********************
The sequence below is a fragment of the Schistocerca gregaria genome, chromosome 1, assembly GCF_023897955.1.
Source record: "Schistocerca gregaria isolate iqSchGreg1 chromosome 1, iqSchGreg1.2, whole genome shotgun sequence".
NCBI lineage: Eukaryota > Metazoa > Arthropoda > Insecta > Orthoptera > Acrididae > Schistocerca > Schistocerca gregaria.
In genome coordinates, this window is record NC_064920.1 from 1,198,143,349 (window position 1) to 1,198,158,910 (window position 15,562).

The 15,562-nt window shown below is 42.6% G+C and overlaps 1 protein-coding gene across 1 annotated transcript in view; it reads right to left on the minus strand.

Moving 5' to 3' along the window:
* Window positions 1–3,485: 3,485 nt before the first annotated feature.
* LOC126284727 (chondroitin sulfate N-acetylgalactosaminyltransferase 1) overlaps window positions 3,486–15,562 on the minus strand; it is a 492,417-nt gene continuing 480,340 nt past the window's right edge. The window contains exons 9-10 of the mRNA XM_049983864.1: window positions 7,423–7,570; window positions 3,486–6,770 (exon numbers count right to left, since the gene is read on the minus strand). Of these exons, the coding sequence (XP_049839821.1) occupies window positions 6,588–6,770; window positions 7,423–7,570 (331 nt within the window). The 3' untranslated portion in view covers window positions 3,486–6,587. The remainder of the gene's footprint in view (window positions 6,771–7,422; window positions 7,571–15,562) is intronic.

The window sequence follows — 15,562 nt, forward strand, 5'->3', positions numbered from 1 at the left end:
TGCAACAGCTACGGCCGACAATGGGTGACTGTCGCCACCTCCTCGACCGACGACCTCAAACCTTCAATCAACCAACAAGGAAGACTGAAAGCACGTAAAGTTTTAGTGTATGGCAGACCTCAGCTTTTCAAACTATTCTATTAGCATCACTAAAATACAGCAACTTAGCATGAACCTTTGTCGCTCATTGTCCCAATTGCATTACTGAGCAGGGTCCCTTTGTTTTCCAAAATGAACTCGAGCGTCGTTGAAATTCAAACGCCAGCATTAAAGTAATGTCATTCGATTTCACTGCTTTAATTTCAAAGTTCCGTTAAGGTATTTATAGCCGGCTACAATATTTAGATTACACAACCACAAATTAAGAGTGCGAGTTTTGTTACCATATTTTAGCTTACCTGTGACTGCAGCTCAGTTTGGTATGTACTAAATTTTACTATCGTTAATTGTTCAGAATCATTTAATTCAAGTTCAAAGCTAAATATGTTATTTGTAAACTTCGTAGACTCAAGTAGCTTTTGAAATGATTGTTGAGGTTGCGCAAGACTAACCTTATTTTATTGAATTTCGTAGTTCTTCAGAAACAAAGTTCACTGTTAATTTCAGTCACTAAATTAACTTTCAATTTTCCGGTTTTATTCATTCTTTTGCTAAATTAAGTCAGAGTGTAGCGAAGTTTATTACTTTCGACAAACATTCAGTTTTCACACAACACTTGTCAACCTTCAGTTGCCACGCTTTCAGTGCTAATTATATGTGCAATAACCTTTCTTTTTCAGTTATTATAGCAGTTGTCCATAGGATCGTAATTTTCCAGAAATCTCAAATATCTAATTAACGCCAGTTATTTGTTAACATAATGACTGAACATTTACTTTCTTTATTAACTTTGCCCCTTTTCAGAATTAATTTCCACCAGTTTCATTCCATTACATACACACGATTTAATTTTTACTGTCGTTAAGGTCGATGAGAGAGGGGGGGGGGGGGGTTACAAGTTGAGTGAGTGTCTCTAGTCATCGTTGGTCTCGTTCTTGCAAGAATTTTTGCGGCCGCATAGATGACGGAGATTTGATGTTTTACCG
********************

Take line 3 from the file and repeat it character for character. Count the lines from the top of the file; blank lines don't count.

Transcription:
NCBI lineage: Eukaryota > Metazoa > Arthropoda > Insecta > Orthoptera > Acrididae > Schistocerca > Schistocerca gregaria.